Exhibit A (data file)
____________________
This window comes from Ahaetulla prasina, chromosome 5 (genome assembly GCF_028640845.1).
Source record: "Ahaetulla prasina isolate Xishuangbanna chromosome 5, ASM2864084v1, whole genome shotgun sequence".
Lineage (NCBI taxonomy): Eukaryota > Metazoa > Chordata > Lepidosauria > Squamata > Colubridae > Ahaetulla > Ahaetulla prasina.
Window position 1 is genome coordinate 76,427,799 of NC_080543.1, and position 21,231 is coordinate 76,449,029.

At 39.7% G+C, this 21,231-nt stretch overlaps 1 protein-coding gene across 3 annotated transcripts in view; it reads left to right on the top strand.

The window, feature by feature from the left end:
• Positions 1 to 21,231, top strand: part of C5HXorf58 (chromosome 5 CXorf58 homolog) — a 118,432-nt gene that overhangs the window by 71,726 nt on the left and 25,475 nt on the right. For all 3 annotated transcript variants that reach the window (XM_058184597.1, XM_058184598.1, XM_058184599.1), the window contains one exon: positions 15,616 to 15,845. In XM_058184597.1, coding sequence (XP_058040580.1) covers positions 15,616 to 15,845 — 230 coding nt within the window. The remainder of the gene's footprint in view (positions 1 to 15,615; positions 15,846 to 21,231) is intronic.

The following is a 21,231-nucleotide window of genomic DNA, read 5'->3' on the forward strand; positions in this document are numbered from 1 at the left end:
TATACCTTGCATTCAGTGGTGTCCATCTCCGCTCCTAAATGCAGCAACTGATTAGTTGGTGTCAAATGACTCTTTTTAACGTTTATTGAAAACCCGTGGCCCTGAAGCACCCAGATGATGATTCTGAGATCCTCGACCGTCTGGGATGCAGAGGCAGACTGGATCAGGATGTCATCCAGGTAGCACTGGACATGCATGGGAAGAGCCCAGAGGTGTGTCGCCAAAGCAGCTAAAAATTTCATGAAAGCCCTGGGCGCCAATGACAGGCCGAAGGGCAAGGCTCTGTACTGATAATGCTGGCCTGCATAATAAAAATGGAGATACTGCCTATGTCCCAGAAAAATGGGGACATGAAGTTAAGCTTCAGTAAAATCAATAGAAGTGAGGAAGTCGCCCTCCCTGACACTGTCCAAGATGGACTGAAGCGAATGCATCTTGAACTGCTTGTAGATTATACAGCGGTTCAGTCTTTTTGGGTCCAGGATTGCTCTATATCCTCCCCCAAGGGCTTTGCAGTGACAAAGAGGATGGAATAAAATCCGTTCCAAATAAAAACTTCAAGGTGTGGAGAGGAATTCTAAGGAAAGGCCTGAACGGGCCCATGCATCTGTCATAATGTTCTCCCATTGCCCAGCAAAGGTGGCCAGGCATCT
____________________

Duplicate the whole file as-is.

This window comes from Ahaetulla prasina, chromosome 5 (genome assembly GCF_028640845.1).
Source record: "Ahaetulla prasina isolate Xishuangbanna chromosome 5, ASM2864084v1, whole genome shotgun sequence".
Lineage (NCBI taxonomy): Eukaryota > Metazoa > Chordata > Lepidosauria > Squamata > Colubridae > Ahaetulla > Ahaetulla prasina.
Window position 1 is genome coordinate 76,427,799 of NC_080543.1, and position 21,231 is coordinate 76,449,029.

At 39.7% G+C, this 21,231-nt stretch overlaps 1 protein-coding gene across 3 annotated transcripts in view; it reads left to right on the top strand.

The window, feature by feature from the left end:
• Positions 1 to 21,231, top strand: part of C5HXorf58 (chromosome 5 CXorf58 homolog) — a 118,432-nt gene that overhangs the window by 71,726 nt on the left and 25,475 nt on the right. For all 3 annotated transcript variants that reach the window (XM_058184597.1, XM_058184598.1, XM_058184599.1), the window contains one exon: positions 15,616 to 15,845. In XM_058184597.1, coding sequence (XP_058040580.1) covers positions 15,616 to 15,845 — 230 coding nt within the window. The remainder of the gene's footprint in view (positions 1 to 15,615; positions 15,846 to 21,231) is intronic.

The following is a 21,231-nucleotide window of genomic DNA, read 5'->3' on the forward strand; positions in this document are numbered from 1 at the left end:
TATACCTTGCATTCAGTGGTGTCCATCTCCGCTCCTAAATGCAGCAACTGATTAGTTGGTGTCAAATGACTCTTTTTAACGTTTATTGAAAACCCGTGGCCCTGAAGCACCCAGATGATGATTCTGAGATCCTCGACCGTCTGGGATGCAGAGGCAGACTGGATCAGGATGTCATCCAGGTAGCACTGGACATGCATGGGAAGAGCCCAGAGGTGTGTCGCCAAAGCAGCTAAAAATTTCATGAAAGCCCTGGGCGCCAATGACAGGCCGAAGGGCAAGGCTCTGTACTGATAATGCTGGCCTGCATAATAAAAATGGAGATACTGCCTATGTCCCAGAAAAATGGGGACATGAAGTTAAGCTTCAGTAAAATCAATAGAAGTGAGGAAGTCGCCCTCCCTGACACTGTCCAAGATGGACTGAAGCGAATGCATCTTGAACTGCTTGTAGATTATACAGCGGTTCAGTCTTTTTGGGTCCAGGATTGCTCTATATCCTCCCCCAAGGGCTTTGCAGTGACAAAGAGGATGGAATAAAATCCGTTCCAAATAAAAACTTCAAGGTGTGGAGAGGAATTCTAAGGAAAGGCCTGAACGGGCCCATGCATCTGTCATAATGTTCTCCCATTGCCCAGCAAAGGTGGCCAGGCATCT